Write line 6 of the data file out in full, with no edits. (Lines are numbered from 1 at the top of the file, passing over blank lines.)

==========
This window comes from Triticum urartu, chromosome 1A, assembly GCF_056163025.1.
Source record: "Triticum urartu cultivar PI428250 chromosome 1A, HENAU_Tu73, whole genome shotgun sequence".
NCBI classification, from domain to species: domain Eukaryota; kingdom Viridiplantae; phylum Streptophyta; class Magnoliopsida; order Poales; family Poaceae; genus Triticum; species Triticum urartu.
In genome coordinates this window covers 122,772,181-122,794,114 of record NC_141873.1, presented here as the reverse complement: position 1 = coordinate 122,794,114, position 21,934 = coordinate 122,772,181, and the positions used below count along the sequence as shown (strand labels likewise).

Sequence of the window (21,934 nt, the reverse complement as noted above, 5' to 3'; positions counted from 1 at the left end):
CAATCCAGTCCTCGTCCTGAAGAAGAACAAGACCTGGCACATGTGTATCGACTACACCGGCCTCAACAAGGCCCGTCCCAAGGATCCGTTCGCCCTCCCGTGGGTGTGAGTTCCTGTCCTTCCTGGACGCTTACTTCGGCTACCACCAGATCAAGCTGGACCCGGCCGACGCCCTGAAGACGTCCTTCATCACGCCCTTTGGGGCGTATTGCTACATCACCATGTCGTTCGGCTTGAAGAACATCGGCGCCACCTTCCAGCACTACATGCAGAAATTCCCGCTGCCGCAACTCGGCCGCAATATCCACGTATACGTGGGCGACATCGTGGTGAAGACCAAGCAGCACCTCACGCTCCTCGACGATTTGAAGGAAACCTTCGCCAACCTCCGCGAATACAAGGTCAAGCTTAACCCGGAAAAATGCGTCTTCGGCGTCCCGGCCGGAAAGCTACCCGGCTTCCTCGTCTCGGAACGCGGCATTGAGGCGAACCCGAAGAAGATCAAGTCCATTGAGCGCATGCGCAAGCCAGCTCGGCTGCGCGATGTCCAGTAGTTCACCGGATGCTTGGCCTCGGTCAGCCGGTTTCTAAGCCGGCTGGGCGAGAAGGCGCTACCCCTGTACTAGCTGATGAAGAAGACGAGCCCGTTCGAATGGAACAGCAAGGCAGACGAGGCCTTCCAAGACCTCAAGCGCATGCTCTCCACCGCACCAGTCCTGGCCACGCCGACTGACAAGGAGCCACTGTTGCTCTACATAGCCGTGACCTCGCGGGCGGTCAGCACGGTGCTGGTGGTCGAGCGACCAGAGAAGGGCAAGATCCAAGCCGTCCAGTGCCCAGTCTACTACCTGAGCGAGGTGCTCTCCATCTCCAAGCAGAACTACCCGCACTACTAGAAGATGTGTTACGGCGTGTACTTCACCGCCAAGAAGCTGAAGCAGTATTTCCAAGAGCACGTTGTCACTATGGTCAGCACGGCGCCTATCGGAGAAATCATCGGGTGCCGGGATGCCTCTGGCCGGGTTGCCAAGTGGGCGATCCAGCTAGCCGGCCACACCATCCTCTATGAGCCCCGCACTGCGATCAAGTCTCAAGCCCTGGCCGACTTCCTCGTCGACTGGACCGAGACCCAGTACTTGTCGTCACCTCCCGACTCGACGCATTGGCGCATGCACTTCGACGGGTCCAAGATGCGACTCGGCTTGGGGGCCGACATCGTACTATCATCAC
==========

CAATCCAGTCCTCGTCCTGAAGAAGAACAAGACCTGGCACATGTGTATCGACTACACCGGCCTCAACAAGGCCCGTCCCAAGGATCCGTTCGCCCTCCCGTGGGTGTGAGTTCCTGTCCTTCCTGGACGCTTACTTCGGCTACCACCAGATCAAGCTGGACCCGGCCGACGCCCTGAAGACGTCCTTCATCACGCCCTTTGGGGCGTATTGCTACATCACCATGTCGTTCGGCTTGAAGAACATCGGCGCCACCTTCCAGCACTACATGCAGAAATTCCCGCTGCCGCAACTCGGCCGCAATATCCACGTATACGTGGGCGACATCGTGGTGAAGACCAAGCAGCACCTCACGCTCCTCGACGATTTGAAGGAAACCTTCGCCAACCTCCGCGAATACAAGGTCAAGCTTAACCCGGAAAAATGCGTCTTCGGCGTCCCGGCCGGAAAGCTACCCGGCTTCCTCGTCTCGGAACGCGGCATTGAGGCGAACCCGAAGAAGATCAAGTCCATTGAGCGCATGCGCAAGCCAGCTCGGCTGCGCGATGTCCAGTAGTTCACCGGATGCTTGGCCTCGGTCAGCCGGTTTCTAAGCCGGCTGGGCGAGAAGGCGCTACCCCTGTACTAGCTGATGAAGAAGACGAGCCCGTTCGAATGGAACAGCAAGGCAGACGAGGCCTTCCAAGACCTCAAGCGCATGCTCTCCACCGCACCAGTCCTGGCCACGCCGACTGACAAGGAGCCACTGTTGCTCTACATAGCCGTGACCTCGCGGGCGGTCAGCACGGTGCTGGTGGTCGAGCGACCAGAGAAGGGCAAGATCCAAGCCGTCCAGTGCCCAGTCTACTACCTGAGCGAGGTGCTCTCCATCTCCAAGCAGAACTACCCGCACTACTAGAAGATGTGTTACGGCGTGTACTTCACCGCCAAGAAGCTGAAGCAGTATTTCCAAGAGCACGTTGTCACTATGGTCAGCACGGCGCCTATCGGAGAAATCATCGGGTGCCGGGATGCCTCTGGCCGGGTTGCCAAGTGGGCGATCCAGCTAGCCGGCCACACCATCCTCTATGAGCCCCGCACTGCGATCAAGTCTCAAGCCCTGGCCGACTTCCTCGTCGACTGGACCGAGACCCAGTACTTGTCGTCACCTCCCGACTCGACGCATTGGCGCATGCACTTCGACGGGTCCAAGATGCGACTCGGCTTGGGGGCCGACATCGTACTATCATCAC